Since I normally play much more solidly than this, I think it's worthwhile to sow some seeds of doubt and fear among my opponents--let them know that I'm capable of being a little crazy now and then, to keep them ever wondering.

Watch me! Watch me!

Here's something that bugs me at least once every session. I've meant to blog about it a hundred times, and then always forget. But it happened several times again today, so it's finally on my mind while I'm conveniently at the computer.

It's this: What's up with people who won't take their turn unless the dealer is watching them?

You've all seen this: The dealer is busy handling a player switching seats, or swiping a player's card, or selling chips, or talking to the floor person about the schedule, or any of a hundred different things that can interrupt his attention to the action at hand. And everything just freezes. It's like the game goes into suspended animation, and nobody will take a turn.

I swear, it's as if most players have no clue how to tell when it's their turn unless the dealer is right there to cue them, or maybe they think they're not allowed to play unless the dealer is looking directly at them. It's not like the dealer is doing something so fascinating that everybody gets absorbed by his actions. People just stop, as if somebody had hit the "pause" button on the remote that controls the game. Then, when the dealer is done with whatever the task was, action resumes.

I always try to get the attention of the player whose turn it is to act, but it's usually futile. Their brains have for some reason completely tuned out, and there's nobody who can reach them until the dealer gives them the signal to continue. It reminds me of little kids who won't jump off the diving board into the pool until they're sure mommy is watching.

It annoys the hell out of me, but I've never been able to figure out what to do about it, other than roll my eyes at the stupidity and wait them out.

OK, kids, that's my report for today. The session was not even remotely like what I had envisioned when I set out, but I had a pretty good time, made good money, got some decent stories out of it, and still ended up with the rest of the day to myself. It's awfully hard to complain about that outcome.


Anonymous said...

i hate playing with people that eat sticky/greasy food at the table

--S said...

One thing that used to annoy me was a dealer who immediately made some gesture - a wave of the hand, a pointing, whatever - at the person who was first to act, with said gesture made almost before the dealer even has the flop completely out, etc.

I say used to because (especially in limit games), I find something along those lines is absolutely necessary to keep a game moving. If the dealer simply looks at the player who is first to act, action never starts because - just like you said - it seems players have no clue that it just might be their action and that is why the entire table is staring at them ;)

Anonymous said...

What's even more annoying is when players act while the dealer is not attentive and the players have to explain to the dealer what happened.

Online Casino said...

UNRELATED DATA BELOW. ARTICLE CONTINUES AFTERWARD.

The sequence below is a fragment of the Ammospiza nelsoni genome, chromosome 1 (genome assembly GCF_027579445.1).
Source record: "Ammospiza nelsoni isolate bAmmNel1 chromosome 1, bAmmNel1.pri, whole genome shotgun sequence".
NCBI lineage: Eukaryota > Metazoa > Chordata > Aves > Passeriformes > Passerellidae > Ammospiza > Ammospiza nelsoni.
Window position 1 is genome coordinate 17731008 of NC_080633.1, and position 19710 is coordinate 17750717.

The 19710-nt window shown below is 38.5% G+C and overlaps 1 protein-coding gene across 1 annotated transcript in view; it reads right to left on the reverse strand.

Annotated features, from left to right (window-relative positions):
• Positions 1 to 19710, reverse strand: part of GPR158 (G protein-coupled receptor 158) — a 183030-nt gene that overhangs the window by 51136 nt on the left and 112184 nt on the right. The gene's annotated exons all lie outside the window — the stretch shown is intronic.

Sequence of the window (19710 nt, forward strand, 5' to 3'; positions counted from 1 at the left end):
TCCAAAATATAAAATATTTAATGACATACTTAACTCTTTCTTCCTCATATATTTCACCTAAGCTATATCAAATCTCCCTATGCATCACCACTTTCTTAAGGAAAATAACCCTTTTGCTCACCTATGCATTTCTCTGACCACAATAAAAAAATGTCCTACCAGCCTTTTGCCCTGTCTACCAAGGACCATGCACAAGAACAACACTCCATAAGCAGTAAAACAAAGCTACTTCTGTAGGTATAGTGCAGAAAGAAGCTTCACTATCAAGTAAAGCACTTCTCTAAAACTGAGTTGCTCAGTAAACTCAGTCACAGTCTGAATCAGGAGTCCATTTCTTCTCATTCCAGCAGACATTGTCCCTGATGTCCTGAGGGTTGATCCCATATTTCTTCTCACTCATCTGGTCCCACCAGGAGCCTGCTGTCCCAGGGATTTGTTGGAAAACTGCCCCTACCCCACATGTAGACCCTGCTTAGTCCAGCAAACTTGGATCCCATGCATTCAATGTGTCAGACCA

I agree with the comments.Couldn't have expressed my feelings better then this.

F-Train said...

630am generally too late to catch the drunks and exhausteds -- they've already left by that point. Tho I will say that Sat night / Sun morning there weren't as many drunks and exhausteds as usual (I was at V til 3am).

Zot95 said...

Two things:

1) I suppose you have a problem with "Miller Lite" too. ;)

2) At the time of the most recent NBA Finals, the Hustler Casino offered free Buffalo wings to all poker players during said NBA games. I couldn't even imagine what would have happened to the cards if say, 5 or so players from a table decided to partake. I made it a point not to find out. Worst case scenario right there.

WindBreak247 said...

With regard to "They're exhausted, cranky, drunk, stuck, and otherwise playing badly, while you'll be fresh as a daisy. You'll clean up."...In my limited experience, I tend to find games like this lethargically passive and *not* a good way to pick up chips. In my experience as one of the players pulling the all-nighter, yes you're exhausted, possibly cranky, not likely drunk, and whether or not you're stuck, you're playing not necessarily "badly", but you've been playing so long and are so lethargic, you're just waiting for the big hands that play themselves. All the action junkie in you is dried up, and you're more or less playing weak/tight and hoping to wake up w/AA against someone w/KK or QQ (or some similar such scenario). In my experience joining one of these games I've observed pretty much the same. The game doesn't get good until you start to see a little turnover and have some new action to kick the lethargy...assuming at that point the people that left didn't already take the big money off the table.

So if you're looking to scoop some blinds or a round of preflop raises & calls after a bland flop, you'd have some good opportunity, but if you're looking for tilty action, I don't think, generally, you're gonna find it.

HighOnPoker said...

Grump, I'm sure you've covered this somewhere, but I'm curious if you have preferred hours, and the reasons for your preference.